Virginia Cigarette Tax Remains Lowest in Nation

Virginia Cigarette Tax Remains Lowest in Nation

Opportunity for increase in cigarette tax blows up in smoke.

Dale Stein and the McLean Citizens Association couldn’t even raise a match before legislators in Richmond extinguished a possible increase in the cigarette tax for Fairfax County.

This week, Sen. Barbara Favola’s proposed legislation to increase the cigarette tax failed to pass committee. McLean Citizens Association was poised to vote on its resolution to support her bill and increase cigarette tax on Wednesday, Feb. 4.

“Virginia imposes a state cigarette excise tax of 30 cents per pack -- the lowest of all states,” according to the resolution that McLean Citizens Association would have voted on if the General Assembly hadn’t already killed Favola’s legislation. “The federal government imposes a cigarette excise tax of $1.01 per pack.”

Maryland’s tax is $2 per pack, the national average is $1.61 and New York imposes a $4 per pack tax, according to Stein’s research and MCA documents.

Favola’s bill would have increased the cigarette tax in Fairfax and Arlington from 30 to 60 cents. With the increase, Virginia still would have ranked 46th of the 50 states on the amount of tax charged on a pack of cigarettes.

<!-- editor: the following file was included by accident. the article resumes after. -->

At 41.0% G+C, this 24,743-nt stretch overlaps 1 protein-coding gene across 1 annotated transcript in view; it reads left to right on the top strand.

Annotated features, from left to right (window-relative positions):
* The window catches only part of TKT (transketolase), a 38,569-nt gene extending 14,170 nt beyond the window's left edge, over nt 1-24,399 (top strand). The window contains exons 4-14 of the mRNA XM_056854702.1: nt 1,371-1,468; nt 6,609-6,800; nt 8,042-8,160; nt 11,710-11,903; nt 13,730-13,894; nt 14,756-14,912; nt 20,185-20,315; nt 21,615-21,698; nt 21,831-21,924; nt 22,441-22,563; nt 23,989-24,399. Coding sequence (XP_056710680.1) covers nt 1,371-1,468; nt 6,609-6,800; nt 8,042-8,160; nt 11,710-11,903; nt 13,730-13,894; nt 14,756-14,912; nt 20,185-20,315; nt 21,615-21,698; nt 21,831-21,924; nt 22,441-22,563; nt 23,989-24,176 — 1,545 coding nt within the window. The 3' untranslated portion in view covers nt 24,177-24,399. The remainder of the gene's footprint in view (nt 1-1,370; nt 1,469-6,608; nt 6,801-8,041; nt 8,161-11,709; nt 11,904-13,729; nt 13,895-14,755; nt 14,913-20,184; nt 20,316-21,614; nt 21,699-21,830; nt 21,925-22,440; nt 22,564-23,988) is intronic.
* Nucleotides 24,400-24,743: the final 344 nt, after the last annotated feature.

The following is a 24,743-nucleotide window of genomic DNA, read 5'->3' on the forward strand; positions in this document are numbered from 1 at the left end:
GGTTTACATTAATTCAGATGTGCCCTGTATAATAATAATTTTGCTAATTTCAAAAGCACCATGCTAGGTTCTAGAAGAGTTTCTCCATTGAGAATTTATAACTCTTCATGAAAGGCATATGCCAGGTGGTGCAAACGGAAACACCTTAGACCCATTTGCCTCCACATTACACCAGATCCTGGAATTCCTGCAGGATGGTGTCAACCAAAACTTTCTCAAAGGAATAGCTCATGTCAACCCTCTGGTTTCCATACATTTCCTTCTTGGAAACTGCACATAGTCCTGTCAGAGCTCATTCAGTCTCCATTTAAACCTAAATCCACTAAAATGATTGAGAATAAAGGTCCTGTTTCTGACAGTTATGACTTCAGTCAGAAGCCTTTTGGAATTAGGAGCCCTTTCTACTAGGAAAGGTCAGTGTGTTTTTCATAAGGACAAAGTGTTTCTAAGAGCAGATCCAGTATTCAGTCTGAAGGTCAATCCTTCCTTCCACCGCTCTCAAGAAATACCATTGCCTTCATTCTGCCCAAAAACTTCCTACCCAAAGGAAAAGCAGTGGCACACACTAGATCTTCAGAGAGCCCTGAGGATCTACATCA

“Under state law only two counties are permitted to have cigarette taxes, Fairfax and Arlington,” said Stein. But taxes can be no higher than the state tax.

Favola requested the change so funds raised could be dedicated to education. McLean Citizens Association wanted to establish a precedent for giving public schools an additional source of revenue and to “diversify the tax base.”

“The benefits of such legislation, if approved, would encourage healthier lifestyles,” according to MCA’s proposed resolution.

Similar legislation is almost always killed in committee, said Stein.

“I contacted her after this happened to get her read on why this was killed.

“They consistently veto tax increases,” said Stein.

“I asked, ‘Should we nonetheless go with another resolution,’” said Stein, committee chair of McLean Citizens’ Association’s budget and taxation committee. “I think I got a very tactful ‘no.’”